The design revolution started more than 90 years ago in Thuringia, Germany. In 1919 Walter Gropius founded the most important and influential design school of the twentieth century in Weimar: "Staatliches Bauhaus." The Bauhaus existed for just fourteen years, but in its short time it has produced numerous influential designers and designs that continue to shape design today.
For many artists, architects and designers, Bauhaus design was an ideology, a conviction, not just art or architectural theory. Experimenting with new materials and forms brought with it a new philosophy that led to revolutionary products like the first mass-produced cantilever chair by Marcel Breuer.
Bauhaus Style: A Turbulent Story
In order to implement their avant-garde ideas, the followers of Bauhaus took many difficulties: in 1925, the school moved to Dessau - a city that at that time was considered more liberal and allowed greater artistic freedom than Weimar before one last move to Berlin in 1932, where the end of the revolutionary movement unfortunately could not be prevented.
In the Third Reich many designs of the Bauhaus designers were considered degenerate. Especially the left-leaning lifestyle of the Bauhaus fans was not welcome. In Bauhaus designs, women wore pants - an absurdity in the reactionary world view of the NSDAP. Due to the external circumstances, many Bauhaus followers decided to leave Germany after the seizure of power by the Nazis in 1933.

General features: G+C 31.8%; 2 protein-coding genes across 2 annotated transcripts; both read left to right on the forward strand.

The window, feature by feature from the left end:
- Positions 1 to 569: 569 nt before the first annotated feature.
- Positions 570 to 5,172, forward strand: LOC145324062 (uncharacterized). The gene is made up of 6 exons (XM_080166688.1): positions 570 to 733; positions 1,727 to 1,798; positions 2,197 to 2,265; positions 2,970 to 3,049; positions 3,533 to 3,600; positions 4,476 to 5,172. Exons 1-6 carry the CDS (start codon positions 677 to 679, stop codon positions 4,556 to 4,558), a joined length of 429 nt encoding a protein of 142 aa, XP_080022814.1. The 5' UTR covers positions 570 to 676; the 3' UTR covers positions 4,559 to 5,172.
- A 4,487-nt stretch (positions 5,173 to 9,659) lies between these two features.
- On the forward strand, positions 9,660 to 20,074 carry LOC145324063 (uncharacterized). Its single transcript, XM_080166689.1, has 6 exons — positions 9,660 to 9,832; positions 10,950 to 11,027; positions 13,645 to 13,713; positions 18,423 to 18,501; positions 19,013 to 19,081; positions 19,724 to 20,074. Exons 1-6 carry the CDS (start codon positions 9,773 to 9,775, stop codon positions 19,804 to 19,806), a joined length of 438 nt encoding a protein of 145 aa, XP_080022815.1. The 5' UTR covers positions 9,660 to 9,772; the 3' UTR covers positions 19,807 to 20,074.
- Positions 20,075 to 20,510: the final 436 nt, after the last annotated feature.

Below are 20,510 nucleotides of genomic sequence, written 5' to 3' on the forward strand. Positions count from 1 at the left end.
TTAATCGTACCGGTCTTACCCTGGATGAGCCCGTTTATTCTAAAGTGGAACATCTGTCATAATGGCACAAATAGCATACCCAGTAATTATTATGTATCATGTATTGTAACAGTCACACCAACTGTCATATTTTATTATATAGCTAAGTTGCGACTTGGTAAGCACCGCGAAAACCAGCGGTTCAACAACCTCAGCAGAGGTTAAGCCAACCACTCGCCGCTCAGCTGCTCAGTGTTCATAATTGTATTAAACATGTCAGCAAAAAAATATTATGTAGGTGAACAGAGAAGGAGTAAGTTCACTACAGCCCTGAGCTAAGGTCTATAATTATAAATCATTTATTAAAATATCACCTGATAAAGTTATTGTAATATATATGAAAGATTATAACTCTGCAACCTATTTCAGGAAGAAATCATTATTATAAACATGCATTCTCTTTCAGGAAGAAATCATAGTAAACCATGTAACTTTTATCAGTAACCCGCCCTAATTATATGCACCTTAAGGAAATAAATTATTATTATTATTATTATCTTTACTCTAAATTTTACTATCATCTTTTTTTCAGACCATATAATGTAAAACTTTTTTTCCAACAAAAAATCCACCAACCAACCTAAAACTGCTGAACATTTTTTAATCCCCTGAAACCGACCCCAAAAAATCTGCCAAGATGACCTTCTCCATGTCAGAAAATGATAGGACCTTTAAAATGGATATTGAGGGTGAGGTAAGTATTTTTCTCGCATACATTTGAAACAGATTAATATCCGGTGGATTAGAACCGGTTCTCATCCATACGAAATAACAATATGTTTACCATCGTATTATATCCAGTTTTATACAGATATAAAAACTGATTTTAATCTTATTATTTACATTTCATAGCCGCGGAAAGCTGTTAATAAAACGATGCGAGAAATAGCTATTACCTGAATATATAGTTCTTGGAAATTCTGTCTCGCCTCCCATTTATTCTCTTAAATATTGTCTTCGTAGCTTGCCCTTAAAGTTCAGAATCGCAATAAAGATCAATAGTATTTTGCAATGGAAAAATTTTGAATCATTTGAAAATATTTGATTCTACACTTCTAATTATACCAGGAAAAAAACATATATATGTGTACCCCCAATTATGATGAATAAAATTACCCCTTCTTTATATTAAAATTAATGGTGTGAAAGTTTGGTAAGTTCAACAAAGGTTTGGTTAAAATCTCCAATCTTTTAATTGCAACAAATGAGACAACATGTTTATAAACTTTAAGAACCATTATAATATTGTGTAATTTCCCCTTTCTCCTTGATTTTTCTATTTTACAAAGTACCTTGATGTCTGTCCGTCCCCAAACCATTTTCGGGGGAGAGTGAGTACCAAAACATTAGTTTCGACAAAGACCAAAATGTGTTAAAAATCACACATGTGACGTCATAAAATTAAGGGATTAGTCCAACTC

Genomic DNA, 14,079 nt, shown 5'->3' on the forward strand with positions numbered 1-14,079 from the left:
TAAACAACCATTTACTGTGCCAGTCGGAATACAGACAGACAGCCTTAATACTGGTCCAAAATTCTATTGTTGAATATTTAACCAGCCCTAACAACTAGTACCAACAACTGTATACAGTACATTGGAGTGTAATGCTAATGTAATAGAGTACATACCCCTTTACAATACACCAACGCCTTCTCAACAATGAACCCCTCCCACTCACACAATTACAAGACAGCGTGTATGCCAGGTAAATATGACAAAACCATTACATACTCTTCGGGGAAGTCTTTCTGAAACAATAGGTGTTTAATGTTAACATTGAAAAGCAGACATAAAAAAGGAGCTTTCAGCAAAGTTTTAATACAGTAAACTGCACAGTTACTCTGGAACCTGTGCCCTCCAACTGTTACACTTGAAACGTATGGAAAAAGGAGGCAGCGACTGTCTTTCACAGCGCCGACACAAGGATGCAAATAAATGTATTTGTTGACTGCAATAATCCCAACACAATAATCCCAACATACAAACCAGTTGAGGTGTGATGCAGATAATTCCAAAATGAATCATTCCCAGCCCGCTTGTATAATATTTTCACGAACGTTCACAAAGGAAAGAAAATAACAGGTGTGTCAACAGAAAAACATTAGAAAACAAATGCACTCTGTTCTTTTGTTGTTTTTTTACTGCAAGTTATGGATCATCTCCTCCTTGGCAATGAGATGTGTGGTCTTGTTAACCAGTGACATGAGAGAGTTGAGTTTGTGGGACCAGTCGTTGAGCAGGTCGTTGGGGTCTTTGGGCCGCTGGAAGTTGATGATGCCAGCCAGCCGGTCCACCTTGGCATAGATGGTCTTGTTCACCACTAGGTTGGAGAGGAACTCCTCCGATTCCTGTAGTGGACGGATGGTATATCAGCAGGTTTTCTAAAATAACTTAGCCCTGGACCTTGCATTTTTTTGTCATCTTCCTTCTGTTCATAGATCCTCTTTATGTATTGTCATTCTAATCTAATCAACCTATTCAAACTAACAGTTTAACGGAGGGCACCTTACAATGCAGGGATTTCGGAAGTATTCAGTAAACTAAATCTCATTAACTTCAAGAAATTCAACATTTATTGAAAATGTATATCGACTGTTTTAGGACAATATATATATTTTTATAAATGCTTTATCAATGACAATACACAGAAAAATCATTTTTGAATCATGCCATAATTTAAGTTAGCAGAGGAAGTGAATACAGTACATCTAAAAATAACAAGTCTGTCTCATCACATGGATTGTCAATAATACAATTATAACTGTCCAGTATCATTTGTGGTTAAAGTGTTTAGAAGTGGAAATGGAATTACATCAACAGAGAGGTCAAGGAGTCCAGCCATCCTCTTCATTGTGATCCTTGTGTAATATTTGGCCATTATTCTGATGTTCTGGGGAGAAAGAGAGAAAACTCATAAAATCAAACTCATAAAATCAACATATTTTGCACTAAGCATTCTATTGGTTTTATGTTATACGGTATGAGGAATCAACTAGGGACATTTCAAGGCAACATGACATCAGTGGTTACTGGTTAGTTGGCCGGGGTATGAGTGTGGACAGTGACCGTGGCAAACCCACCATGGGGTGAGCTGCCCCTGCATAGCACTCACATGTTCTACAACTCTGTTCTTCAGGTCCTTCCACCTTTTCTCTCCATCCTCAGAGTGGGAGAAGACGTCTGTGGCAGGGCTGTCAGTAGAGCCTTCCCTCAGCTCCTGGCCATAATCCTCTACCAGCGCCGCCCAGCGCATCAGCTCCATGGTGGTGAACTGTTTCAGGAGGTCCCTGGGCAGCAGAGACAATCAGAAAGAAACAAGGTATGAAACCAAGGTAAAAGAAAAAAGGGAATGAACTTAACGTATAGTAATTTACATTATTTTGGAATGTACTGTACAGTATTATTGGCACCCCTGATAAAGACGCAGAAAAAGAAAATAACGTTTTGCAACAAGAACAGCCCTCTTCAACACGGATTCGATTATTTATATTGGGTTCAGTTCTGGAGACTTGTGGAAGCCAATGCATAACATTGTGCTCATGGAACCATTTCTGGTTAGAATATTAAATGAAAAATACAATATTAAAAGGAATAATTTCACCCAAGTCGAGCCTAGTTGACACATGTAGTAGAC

What was considered to be the death sentence of the German Bauhaus movement was also the starting point for a new design worldwide: Prominent Bauhaus protagonists such as Josef Albers, Walter Gropius, László Moholy-Nagy and Ludwig Mies van der Rohe emigrated to the USA, where a new architectural, but also product and communication design direction developed, following the example of the German Bauhaus doctrine.
Furniture for Everyone
The history of the Bauhaus makes it clear that the enthusiasm for a new, better, more functional design could not simply be turned off. The will to build "furniture for everyone" still works: many Bauhaus inventions, such as the fitted kitchen, are still found worldwide today. Many things that seem commonplace to us today go back to the Bauhaus movement.
But not only the basic ideas and concepts are loved by many people. Many products from the Bauhaus era continue to enjoy popularity up until today. For example, the Wagenfeld Lamp has become the international symbol of good Bauhaus design.
Due to the simple, universal design, which focused on the needs of the human being, these objects are up to date and timeless just under a century after their creation.